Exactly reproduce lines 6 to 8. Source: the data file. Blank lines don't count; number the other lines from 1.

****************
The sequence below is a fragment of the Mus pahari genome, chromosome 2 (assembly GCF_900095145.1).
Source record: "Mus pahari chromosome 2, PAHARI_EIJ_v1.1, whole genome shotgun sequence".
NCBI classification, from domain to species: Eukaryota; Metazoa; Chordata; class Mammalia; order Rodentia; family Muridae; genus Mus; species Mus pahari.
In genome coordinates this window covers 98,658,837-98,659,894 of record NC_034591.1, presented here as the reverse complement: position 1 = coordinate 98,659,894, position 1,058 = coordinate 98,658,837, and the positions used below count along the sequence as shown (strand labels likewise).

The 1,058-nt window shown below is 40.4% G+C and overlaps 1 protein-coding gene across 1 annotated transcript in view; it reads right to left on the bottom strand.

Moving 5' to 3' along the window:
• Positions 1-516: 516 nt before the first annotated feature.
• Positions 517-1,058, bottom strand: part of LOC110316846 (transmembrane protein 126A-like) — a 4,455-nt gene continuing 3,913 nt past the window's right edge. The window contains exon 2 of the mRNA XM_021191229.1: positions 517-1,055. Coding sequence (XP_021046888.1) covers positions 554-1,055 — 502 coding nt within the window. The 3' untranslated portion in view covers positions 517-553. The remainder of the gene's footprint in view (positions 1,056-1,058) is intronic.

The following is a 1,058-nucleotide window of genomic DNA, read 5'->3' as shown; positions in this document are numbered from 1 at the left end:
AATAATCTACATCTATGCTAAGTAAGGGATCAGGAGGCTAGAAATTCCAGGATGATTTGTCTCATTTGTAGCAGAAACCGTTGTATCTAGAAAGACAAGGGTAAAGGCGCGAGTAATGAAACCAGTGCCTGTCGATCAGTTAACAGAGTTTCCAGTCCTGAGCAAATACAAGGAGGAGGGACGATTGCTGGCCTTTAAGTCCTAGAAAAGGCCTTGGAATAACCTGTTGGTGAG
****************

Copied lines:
Moving 5' to 3' along the window:
• Positions 1-516: 516 nt before the first annotated feature.
• Positions 517-1,058, bottom strand: part of LOC110316846 (transmembrane protein 126A-like) — a 4,455-nt gene continuing 3,913 nt past the window's right edge. The window contains exon 2 of the mRNA XM_021191229.1: positions 517-1,055. Coding sequence (XP_021046888.1) covers positions 554-1,055 — 502 coding nt within the window. The 3' untranslated portion in view covers positions 517-553. The remainder of the gene's footprint in view (positions 1,056-1,058) is intronic.